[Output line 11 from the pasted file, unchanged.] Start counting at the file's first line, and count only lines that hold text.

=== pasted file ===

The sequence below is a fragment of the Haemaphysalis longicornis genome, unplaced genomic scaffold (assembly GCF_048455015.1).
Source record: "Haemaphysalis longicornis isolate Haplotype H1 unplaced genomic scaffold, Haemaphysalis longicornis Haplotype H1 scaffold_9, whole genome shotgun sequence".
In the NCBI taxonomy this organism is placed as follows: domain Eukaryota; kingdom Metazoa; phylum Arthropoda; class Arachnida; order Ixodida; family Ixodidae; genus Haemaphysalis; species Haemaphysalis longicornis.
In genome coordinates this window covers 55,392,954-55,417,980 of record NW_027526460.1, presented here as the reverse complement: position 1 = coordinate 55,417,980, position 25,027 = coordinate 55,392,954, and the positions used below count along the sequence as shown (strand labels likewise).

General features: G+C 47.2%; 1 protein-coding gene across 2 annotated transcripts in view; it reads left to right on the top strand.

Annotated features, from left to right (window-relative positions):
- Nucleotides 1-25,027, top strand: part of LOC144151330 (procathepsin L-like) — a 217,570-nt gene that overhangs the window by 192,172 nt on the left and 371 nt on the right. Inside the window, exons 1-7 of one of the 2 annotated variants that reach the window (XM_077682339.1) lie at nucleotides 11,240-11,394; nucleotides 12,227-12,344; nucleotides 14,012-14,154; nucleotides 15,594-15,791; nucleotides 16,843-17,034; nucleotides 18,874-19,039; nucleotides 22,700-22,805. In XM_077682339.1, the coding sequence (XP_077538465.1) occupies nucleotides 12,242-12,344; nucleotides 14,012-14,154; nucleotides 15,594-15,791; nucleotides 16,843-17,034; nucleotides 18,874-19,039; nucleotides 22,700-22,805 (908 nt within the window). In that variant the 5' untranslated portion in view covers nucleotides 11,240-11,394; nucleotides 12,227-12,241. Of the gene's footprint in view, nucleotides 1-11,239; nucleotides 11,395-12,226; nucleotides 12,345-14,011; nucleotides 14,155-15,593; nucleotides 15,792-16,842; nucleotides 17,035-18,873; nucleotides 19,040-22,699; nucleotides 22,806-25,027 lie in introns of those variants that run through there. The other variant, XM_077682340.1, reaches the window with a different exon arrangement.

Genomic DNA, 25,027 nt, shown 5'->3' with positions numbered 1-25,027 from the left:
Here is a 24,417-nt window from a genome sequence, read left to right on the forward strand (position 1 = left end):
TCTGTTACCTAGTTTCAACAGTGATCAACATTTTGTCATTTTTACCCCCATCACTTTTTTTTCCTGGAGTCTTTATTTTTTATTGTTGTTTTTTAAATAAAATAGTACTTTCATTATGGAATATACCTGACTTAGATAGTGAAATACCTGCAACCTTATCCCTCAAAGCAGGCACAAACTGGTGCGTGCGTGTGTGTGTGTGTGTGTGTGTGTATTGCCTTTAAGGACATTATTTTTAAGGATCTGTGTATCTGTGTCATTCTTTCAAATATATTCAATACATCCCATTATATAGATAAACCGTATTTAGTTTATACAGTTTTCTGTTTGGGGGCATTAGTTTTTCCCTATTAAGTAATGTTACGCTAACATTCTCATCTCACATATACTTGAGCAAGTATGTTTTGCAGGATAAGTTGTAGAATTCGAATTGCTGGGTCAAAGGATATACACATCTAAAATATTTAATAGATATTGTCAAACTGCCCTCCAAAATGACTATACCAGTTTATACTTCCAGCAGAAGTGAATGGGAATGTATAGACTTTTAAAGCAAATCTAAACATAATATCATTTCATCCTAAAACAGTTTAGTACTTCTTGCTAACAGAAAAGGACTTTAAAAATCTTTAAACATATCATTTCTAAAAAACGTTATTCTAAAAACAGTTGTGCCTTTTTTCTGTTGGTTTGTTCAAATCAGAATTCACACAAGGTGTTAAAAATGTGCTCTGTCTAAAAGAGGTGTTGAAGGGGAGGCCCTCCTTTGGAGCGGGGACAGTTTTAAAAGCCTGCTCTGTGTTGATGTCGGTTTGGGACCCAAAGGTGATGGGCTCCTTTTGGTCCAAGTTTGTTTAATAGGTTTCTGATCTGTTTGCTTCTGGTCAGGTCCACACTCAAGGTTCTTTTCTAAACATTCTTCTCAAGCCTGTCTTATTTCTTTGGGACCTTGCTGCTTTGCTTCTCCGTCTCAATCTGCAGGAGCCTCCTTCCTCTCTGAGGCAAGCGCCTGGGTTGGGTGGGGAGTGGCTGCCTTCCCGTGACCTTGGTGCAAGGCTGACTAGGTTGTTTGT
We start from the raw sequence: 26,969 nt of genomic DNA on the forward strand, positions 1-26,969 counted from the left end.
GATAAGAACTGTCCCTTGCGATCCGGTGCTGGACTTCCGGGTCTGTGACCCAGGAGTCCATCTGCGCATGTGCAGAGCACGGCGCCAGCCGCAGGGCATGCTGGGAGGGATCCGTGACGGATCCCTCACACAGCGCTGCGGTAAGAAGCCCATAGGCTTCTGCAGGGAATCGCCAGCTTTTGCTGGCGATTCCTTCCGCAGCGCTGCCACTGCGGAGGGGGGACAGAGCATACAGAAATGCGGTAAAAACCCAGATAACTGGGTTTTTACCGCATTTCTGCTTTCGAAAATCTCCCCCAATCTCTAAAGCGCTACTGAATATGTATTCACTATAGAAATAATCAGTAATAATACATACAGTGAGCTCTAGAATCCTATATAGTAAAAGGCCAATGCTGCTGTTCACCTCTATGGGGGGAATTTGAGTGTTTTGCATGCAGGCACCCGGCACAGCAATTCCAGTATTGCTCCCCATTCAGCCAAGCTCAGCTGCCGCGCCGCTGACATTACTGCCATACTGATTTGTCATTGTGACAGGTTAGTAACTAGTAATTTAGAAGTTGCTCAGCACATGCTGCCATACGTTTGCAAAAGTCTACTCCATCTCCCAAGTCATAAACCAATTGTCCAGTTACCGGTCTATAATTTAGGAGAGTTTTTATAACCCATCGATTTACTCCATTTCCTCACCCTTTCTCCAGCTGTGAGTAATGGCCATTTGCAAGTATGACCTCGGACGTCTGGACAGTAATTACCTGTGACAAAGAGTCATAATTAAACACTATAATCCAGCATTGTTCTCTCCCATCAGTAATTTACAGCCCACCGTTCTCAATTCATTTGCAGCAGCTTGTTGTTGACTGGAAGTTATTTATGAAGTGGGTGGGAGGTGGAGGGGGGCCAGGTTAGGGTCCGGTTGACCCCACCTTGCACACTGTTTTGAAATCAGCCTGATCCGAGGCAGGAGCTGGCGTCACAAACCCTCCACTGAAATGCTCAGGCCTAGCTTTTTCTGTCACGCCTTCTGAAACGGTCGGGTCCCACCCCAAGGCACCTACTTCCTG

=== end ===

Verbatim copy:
We start from the raw sequence: 26,969 nt of genomic DNA on the forward strand, positions 1-26,969 counted from the left end.